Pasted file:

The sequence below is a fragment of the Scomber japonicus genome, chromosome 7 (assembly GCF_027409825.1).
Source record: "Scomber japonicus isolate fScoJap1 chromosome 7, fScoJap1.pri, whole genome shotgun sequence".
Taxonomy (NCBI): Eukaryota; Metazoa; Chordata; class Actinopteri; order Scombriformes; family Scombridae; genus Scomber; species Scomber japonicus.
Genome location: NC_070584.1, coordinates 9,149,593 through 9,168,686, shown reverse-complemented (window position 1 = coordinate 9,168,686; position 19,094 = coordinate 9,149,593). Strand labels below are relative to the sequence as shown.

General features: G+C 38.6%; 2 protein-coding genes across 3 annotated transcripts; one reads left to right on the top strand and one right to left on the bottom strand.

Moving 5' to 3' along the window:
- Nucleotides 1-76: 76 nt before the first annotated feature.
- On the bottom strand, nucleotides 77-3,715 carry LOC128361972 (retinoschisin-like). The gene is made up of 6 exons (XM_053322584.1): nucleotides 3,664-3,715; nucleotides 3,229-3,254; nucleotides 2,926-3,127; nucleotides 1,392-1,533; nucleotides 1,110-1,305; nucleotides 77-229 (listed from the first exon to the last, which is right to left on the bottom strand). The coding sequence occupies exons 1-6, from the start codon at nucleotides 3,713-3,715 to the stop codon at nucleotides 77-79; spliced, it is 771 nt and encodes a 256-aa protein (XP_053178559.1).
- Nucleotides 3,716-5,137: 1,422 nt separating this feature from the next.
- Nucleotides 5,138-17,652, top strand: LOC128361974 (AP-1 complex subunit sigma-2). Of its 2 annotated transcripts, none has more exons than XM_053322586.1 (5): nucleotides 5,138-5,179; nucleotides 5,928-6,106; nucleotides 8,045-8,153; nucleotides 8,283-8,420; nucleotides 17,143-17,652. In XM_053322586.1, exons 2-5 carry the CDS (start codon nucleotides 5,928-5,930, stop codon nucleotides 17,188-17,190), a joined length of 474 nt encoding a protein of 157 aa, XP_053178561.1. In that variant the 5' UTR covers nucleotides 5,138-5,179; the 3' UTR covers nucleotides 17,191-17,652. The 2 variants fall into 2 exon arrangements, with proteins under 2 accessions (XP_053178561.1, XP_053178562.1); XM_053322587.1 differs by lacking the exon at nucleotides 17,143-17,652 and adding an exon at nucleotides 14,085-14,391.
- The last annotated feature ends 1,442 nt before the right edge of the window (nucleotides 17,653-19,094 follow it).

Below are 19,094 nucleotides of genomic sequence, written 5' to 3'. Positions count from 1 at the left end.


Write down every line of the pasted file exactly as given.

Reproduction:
The sequence below is a fragment of the Scomber japonicus genome, chromosome 7 (assembly GCF_027409825.1).
Source record: "Scomber japonicus isolate fScoJap1 chromosome 7, fScoJap1.pri, whole genome shotgun sequence".
Taxonomy (NCBI): Eukaryota; Metazoa; Chordata; class Actinopteri; order Scombriformes; family Scombridae; genus Scomber; species Scomber japonicus.
Genome location: NC_070584.1, coordinates 9,149,593 through 9,168,686, shown reverse-complemented (window position 1 = coordinate 9,168,686; position 19,094 = coordinate 9,149,593). Strand labels below are relative to the sequence as shown.

General features: G+C 38.6%; 2 protein-coding genes across 3 annotated transcripts; one reads left to right on the top strand and one right to left on the bottom strand.

Moving 5' to 3' along the window:
- Nucleotides 1-76: 76 nt before the first annotated feature.
- On the bottom strand, nucleotides 77-3,715 carry LOC128361972 (retinoschisin-like). The gene is made up of 6 exons (XM_053322584.1): nucleotides 3,664-3,715; nucleotides 3,229-3,254; nucleotides 2,926-3,127; nucleotides 1,392-1,533; nucleotides 1,110-1,305; nucleotides 77-229 (listed from the first exon to the last, which is right to left on the bottom strand). The coding sequence occupies exons 1-6, from the start codon at nucleotides 3,713-3,715 to the stop codon at nucleotides 77-79; spliced, it is 771 nt and encodes a 256-aa protein (XP_053178559.1).
- Nucleotides 3,716-5,137: 1,422 nt separating this feature from the next.
- Nucleotides 5,138-17,652, top strand: LOC128361974 (AP-1 complex subunit sigma-2). Of its 2 annotated transcripts, none has more exons than XM_053322586.1 (5): nucleotides 5,138-5,179; nucleotides 5,928-6,106; nucleotides 8,045-8,153; nucleotides 8,283-8,420; nucleotides 17,143-17,652. In XM_053322586.1, exons 2-5 carry the CDS (start codon nucleotides 5,928-5,930, stop codon nucleotides 17,188-17,190), a joined length of 474 nt encoding a protein of 157 aa, XP_053178561.1. In that variant the 5' UTR covers nucleotides 5,138-5,179; the 3' UTR covers nucleotides 17,191-17,652. The 2 variants fall into 2 exon arrangements, with proteins under 2 accessions (XP_053178561.1, XP_053178562.1); XM_053322587.1 differs by lacking the exon at nucleotides 17,143-17,652 and adding an exon at nucleotides 14,085-14,391.
- The last annotated feature ends 1,442 nt before the right edge of the window (nucleotides 17,653-19,094 follow it).

Below are 19,094 nucleotides of genomic sequence, written 5' to 3'. Positions count from 1 at the left end.